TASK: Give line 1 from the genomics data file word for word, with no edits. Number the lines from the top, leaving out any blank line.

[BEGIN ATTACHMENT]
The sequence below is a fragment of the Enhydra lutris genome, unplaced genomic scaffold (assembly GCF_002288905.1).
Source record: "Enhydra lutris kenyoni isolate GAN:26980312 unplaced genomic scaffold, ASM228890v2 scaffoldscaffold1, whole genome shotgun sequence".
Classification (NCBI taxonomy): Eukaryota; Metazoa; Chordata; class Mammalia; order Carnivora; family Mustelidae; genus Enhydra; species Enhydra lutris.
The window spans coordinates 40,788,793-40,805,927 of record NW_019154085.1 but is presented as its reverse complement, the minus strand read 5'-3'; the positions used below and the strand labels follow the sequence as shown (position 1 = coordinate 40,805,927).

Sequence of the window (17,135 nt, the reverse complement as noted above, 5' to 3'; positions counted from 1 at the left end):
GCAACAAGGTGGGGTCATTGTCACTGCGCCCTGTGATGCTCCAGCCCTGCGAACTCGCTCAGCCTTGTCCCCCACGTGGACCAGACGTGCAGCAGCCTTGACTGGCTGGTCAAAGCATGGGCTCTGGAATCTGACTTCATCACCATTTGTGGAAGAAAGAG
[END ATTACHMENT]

The sequence below is a fragment of the Enhydra lutris genome, unplaced genomic scaffold (assembly GCF_002288905.1).